India to Nepal: where to go in the Himalaya
The Himalayas, whose name comes from the Sanskrit word for "land of snow," are a snowy arc of mountains seen from orbit. This geographical behemoth stretches from the Pakistani and Indian borders across India to Nepal: where to go in the Himalaya, Bhutan travel guide, and the Tibetan Plateau, and finally into the Chinese province of Yunnan.
There is no need for arduous hiking to see this area. India's mountain trains, Nepal's rhinoceros, and Tibet's Friendship Highway are accessible below the snow line. Our experts have summarized each nation so you may decide whether to visit My Way Travel.
Chitwan National Park's endangered one-horned rhino
Nepal is most often associated with the Himalayas since it is home to several of the world's tallest mountains. Snow-capped summits are its trademark, yet these mountains are not isolated. Culture, religion, and wildlife are all distinct in the valleys' lower reaches.
However, what sells Nepal to me is how much you can pack into a two-week trip there. Beginning in Kathmandu's historic quarter, you'll see Buddhist monasteries, palaces, and temples from the Middle Ages competing for attention with vegetable shops and art galleries.
From the nation's capital, day trips might take you to Bhaktapur, the country's best-preserved medieval city, or to the rural town of Bandipur, where you'll see traditional wooden Mawari homes lining the village's streets.
Chitwan National Park lies in the south, and both 4x4s and dugout canoes can navigate the park's river plains and jungle. One-horned rhinos and elephants may be found in the grasslands, while the subtropical woods are home to vultures, eagles, and many elusive creatures (including the Bengal tiger).
Treks and scenic Everest flights from Kathmandu are available for those wishing to enjoy the scenery.
Tibet's Friendship Highway
The Tibetan Himalayas are calling all adventurers in search of a less strenuous kind of travel. Some of the greatest mountain vistas in the world may be seen in this region of the Himalayas, although accommodations are few (there is the rare outdoor drop toilet).
You may go there without giving it any thought. Only the Friendship Highway between Lhasa, Tibet, and Kathmandu, Nepal, is worth taking. You'll need around 2.5 weeks and want to hire a driver and guide.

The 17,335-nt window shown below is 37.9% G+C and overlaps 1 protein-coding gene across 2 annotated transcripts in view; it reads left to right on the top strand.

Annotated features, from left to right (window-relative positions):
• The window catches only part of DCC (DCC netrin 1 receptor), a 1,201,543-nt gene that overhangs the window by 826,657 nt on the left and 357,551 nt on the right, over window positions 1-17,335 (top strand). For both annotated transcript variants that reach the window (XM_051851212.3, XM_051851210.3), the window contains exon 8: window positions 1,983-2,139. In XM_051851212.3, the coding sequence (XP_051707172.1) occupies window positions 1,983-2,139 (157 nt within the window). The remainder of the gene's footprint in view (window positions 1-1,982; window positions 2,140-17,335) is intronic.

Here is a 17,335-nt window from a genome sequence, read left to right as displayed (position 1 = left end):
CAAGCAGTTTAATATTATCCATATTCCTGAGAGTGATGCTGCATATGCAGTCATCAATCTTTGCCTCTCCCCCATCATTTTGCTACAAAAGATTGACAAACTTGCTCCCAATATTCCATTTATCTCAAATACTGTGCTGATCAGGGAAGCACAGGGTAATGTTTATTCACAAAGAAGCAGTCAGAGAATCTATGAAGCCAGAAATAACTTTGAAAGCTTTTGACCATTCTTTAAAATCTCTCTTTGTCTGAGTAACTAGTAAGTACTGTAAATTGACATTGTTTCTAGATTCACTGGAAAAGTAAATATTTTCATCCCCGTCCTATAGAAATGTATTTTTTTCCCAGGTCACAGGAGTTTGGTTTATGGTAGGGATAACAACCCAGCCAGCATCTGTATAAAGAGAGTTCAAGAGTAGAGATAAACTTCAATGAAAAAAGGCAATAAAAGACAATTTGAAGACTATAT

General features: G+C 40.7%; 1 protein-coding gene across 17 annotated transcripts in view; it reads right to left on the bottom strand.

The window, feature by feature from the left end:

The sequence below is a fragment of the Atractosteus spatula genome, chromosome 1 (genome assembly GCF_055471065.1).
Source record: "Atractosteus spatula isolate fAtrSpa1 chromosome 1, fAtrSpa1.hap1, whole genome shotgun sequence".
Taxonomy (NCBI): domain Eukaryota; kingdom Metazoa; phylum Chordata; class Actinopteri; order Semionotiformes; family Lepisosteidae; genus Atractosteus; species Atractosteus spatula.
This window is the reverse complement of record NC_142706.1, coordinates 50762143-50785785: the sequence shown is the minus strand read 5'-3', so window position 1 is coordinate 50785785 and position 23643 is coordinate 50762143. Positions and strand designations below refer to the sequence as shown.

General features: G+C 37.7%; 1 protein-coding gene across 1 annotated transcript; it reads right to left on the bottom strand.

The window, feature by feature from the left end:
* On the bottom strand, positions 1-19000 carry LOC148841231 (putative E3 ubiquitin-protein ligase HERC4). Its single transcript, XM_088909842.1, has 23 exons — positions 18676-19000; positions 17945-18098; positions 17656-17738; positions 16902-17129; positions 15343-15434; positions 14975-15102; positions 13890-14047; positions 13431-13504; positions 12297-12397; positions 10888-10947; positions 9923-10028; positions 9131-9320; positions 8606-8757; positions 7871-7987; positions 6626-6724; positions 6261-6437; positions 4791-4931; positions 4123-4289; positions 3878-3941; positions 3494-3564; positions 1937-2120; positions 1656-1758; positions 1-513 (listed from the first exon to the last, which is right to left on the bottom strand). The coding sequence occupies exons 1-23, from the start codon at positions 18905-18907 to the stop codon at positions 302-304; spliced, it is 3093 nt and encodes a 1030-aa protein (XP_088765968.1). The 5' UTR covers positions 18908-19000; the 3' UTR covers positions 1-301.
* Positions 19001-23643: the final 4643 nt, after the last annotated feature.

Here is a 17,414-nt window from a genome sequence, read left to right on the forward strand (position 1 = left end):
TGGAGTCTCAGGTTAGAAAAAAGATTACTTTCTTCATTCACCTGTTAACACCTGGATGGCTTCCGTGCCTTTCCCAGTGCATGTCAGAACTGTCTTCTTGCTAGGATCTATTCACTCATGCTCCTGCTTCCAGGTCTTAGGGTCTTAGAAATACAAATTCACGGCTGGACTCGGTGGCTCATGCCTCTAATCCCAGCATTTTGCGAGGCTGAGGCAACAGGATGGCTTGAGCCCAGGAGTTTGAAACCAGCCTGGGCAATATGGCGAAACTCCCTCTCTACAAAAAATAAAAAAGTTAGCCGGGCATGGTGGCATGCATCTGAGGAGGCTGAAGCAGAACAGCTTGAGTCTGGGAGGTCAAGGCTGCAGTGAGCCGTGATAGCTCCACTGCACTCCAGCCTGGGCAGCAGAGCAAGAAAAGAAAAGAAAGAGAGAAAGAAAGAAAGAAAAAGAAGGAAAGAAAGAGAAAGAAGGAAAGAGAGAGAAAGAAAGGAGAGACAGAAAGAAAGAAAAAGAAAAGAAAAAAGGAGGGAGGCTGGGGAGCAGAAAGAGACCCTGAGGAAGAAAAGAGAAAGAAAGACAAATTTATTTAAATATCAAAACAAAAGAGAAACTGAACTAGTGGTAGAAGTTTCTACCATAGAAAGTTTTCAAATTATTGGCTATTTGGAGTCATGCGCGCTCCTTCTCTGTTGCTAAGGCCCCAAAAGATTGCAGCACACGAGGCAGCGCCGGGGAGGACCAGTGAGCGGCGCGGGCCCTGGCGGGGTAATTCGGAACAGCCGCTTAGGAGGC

Possible town locations at an average height of 3,500 meters (11,000 feet) along routes in Tibet. The Himalayas become more apparent as you go through Shigatse, the country's second-largest city.
As the Himalayan mountain range approaches, the landscape gets more desolate. When Everest comes into view, its distinctive triangular silhouette dominates the Horizon.
The tallest monastery in the world, Rombuk, is where you'll spend the night. From your accommodation, you can see the north face of Everest, and in the evening, everyone comes to watch the sun go down over the mountain range.
You might make a short detour to Everest Base Camp from here. There are two in Nepal. However, this one is more easily accessible by automobile.
China's Yunnan province
Tiger Leaping Gorge
If Tibet seems too off the beaten path for you, the Chinese province of Yunnan offers a taste of Tibetan culture through its prayer wheels, Buddhist temples, and Tibetan-speaking communities.
Yunnan has more harsh terrain than the foothills in China and India, which bookend the Himalayas. One of the world's deepest gorges, Tiger Leaping Gorge, cuts through the unexpectedly verdant Haba Mountains. You may stop at a viewing platform if traveling in the area. Still, a proper visit requires at least two days of hiking.
Zhongdian, also called Shangri-La, may be found even farther north; its locals are certain that James Hilton based his book Lost Horizon on their home. There are some high-end hotels in the area, such as the Banyan Tree Ringha, and easy access to attractions like Songzanlin, the biggest Tibetan Buddhist monastery in China outside of Tibet.
Visit Tacheng, a community of black-roofed farmhouses where semi-wild pigs roam and some of the world's oldest trees thrive, for a day of hiking.
When planning a two-week trip across western China, Yunnan pairs nicely with Sichuan province (home to the famous panda research facility).